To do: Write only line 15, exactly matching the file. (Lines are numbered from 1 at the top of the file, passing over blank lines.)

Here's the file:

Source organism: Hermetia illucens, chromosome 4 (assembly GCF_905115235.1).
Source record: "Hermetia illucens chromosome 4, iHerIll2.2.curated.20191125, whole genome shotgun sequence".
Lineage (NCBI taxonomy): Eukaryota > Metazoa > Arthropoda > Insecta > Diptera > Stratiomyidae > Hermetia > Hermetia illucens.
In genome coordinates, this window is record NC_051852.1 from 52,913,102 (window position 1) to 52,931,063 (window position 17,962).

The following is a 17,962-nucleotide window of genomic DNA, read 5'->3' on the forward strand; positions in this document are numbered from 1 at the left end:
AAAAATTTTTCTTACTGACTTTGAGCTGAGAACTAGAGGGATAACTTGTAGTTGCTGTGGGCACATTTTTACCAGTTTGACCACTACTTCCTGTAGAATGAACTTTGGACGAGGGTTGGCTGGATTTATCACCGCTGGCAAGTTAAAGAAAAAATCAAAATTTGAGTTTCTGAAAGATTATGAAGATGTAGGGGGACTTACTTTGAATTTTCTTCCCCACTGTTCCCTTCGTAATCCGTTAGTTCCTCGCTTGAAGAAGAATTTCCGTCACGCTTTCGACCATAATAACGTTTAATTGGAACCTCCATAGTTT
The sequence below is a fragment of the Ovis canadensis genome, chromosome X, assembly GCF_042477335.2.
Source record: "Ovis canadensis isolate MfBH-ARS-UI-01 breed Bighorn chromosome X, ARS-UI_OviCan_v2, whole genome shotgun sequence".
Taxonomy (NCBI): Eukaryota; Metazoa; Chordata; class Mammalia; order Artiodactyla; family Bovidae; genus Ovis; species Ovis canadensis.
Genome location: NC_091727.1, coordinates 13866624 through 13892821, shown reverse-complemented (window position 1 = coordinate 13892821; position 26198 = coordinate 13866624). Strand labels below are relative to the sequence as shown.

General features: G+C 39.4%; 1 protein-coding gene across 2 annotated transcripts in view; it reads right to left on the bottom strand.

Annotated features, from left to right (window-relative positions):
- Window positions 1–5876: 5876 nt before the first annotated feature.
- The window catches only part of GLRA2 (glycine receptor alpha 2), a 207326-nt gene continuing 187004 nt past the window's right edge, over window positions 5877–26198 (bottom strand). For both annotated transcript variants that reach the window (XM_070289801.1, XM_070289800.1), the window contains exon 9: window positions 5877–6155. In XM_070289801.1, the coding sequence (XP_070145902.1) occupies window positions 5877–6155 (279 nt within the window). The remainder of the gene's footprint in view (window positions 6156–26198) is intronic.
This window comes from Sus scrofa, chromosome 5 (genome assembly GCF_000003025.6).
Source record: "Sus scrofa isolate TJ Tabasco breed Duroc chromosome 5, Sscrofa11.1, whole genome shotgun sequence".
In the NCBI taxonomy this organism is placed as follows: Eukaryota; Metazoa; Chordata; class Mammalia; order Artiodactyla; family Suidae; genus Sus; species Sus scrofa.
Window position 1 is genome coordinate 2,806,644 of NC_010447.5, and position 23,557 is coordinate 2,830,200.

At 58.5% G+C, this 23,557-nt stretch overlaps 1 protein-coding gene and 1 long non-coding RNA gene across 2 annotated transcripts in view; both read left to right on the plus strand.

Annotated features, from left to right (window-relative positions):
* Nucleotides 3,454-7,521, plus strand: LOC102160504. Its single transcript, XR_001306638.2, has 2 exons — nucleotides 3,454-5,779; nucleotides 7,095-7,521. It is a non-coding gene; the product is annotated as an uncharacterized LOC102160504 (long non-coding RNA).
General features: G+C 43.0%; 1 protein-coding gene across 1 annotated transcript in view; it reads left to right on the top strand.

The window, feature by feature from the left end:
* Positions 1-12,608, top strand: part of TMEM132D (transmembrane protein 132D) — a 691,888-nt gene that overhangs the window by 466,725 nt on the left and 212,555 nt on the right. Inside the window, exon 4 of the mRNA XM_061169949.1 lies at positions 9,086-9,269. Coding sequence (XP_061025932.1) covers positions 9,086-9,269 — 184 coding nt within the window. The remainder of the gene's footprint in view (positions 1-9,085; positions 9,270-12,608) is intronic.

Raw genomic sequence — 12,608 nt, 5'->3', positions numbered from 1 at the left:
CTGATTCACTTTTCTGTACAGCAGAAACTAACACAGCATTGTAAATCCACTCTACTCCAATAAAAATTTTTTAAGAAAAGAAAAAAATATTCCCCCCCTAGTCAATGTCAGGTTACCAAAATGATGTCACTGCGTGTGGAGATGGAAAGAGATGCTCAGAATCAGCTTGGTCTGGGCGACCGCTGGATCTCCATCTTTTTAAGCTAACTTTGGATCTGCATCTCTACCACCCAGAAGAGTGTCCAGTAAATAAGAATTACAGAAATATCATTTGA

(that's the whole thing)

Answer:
This window comes from Sus scrofa, chromosome 5 (genome assembly GCF_000003025.6).